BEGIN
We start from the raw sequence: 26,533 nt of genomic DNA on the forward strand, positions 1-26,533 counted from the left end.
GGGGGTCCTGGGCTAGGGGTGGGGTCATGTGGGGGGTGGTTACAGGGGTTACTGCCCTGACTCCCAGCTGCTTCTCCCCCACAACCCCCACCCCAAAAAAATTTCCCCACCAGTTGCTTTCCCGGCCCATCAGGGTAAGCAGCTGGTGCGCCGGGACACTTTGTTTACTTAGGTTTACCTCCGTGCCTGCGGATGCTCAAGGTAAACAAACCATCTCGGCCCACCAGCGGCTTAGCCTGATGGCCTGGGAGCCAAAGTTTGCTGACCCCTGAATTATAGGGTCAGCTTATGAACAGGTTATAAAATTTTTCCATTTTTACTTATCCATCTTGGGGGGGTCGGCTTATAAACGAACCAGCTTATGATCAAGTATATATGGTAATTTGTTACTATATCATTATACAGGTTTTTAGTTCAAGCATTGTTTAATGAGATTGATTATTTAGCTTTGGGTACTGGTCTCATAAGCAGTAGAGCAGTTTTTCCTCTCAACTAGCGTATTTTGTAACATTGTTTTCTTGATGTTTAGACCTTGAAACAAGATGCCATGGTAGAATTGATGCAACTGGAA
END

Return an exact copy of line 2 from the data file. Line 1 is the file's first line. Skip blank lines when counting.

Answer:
GGGGGTCCTGGGCTAGGGGTGGGGTCATGTGGGGGGTGGTTACAGGGGTTACTGCCCTGACTCCCAGCTGCTTCTCCCCCACAACCCCCACCCCAAAAAAATTTCCCCACCAGTTGCTTTCCCGGCCCATCAGGGTAAGCAGCTGGTGCGCCGGGACACTTTGTTTACTTAGGTTTACCTCCGTGCCTGCGGATGCTCAAGGTAAACAAACCATCTCGGCCCACCAGCGGCTTAGCCTGATGGCCTGGGAGCCAAAGTTTGCTGACCCCTGAATTATAGGGTCAGCTTATGAACAGGTTATAAAATTTTTCCATTTTTACTTATCCATCTTGGGGGGGTCGGCTTATAAACGAACCAGCTTATGATCAAGTATATATGGTAATTTGTTACTATATCATTATACAGGTTTTTAGTTCAAGCATTGTTTAATGAGATTGATTATTTAGCTTTGGGTACTGGTCTCATAAGCAGTAGAGCAGTTTTTCCTCTCAACTAGCGTATTTTGTAACATTGTTTTCTTGATGTTTAGACCTTGAAACAAGATGCCATGGTAGAATTGATGCAACTGGAA